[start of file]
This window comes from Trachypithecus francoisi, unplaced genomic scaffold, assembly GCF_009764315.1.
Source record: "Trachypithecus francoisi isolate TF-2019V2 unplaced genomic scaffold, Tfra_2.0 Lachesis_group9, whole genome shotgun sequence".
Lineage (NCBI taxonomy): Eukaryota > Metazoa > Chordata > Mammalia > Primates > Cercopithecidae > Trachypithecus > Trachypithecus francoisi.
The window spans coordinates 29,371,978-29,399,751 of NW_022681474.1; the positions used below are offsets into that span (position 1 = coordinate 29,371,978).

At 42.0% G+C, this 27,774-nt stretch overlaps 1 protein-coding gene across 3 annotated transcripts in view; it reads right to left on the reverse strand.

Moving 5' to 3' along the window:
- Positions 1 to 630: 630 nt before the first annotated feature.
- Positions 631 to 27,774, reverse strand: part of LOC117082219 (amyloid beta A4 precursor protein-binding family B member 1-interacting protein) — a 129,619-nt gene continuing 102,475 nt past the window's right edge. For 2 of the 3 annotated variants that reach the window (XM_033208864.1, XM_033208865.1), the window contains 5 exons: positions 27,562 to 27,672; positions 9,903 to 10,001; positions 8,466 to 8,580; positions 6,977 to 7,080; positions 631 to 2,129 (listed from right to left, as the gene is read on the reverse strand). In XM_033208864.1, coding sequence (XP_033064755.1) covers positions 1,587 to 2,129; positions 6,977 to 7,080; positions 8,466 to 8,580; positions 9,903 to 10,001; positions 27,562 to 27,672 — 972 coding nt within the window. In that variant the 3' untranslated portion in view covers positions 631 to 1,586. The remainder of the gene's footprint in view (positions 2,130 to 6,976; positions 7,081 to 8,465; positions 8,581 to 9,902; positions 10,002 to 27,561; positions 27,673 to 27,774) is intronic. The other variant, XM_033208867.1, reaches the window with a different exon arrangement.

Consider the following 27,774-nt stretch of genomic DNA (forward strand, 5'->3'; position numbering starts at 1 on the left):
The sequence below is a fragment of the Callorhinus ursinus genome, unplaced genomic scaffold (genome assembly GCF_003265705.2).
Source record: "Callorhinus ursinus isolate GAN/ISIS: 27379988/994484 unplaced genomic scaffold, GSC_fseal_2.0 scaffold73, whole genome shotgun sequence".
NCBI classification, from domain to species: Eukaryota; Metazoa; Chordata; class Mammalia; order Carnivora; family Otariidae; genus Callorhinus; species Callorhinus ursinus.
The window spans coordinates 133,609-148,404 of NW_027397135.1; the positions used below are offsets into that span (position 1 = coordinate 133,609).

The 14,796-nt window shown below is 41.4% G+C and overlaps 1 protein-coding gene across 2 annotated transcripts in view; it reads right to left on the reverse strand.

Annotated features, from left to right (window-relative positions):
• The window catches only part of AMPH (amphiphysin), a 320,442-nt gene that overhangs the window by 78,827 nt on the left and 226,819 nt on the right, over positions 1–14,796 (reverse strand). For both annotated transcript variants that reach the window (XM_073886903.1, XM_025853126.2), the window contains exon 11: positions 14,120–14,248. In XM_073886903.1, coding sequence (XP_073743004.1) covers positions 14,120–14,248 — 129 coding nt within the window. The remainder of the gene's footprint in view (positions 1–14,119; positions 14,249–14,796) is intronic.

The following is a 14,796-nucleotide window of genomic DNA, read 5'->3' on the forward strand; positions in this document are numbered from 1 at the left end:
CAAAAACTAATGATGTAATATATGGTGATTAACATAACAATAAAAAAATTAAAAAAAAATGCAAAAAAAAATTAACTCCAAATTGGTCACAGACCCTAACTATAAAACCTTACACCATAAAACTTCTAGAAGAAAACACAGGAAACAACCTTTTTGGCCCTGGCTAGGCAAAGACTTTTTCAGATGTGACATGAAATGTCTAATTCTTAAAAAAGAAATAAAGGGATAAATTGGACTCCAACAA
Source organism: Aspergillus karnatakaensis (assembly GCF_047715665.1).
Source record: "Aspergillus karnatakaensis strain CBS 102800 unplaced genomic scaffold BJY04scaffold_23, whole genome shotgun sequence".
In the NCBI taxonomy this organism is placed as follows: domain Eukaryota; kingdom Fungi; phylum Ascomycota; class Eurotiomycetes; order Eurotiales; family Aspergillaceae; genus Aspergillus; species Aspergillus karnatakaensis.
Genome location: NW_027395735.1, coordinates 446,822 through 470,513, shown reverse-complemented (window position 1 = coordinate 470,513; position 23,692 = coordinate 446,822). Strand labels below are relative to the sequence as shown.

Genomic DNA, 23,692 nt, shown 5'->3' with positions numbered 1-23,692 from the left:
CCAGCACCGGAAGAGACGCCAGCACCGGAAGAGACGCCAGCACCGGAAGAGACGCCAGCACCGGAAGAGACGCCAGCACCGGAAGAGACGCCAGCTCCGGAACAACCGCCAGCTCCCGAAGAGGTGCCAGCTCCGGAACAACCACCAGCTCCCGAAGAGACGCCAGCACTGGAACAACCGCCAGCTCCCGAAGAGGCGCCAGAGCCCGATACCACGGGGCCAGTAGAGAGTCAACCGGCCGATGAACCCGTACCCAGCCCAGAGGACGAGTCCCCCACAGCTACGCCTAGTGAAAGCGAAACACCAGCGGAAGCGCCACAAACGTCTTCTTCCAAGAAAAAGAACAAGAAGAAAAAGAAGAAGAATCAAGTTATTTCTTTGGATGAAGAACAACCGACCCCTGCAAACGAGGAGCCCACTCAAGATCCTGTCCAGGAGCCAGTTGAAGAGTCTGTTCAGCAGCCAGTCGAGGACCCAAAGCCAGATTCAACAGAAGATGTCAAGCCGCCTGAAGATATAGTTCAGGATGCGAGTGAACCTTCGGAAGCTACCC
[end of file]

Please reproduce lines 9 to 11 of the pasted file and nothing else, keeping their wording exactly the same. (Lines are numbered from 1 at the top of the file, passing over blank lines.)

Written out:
Consider the following 27,774-nt stretch of genomic DNA (forward strand, 5'->3'; position numbering starts at 1 on the left):
The sequence below is a fragment of the Callorhinus ursinus genome, unplaced genomic scaffold (genome assembly GCF_003265705.2).
Source record: "Callorhinus ursinus isolate GAN/ISIS: 27379988/994484 unplaced genomic scaffold, GSC_fseal_2.0 scaffold73, whole genome shotgun sequence".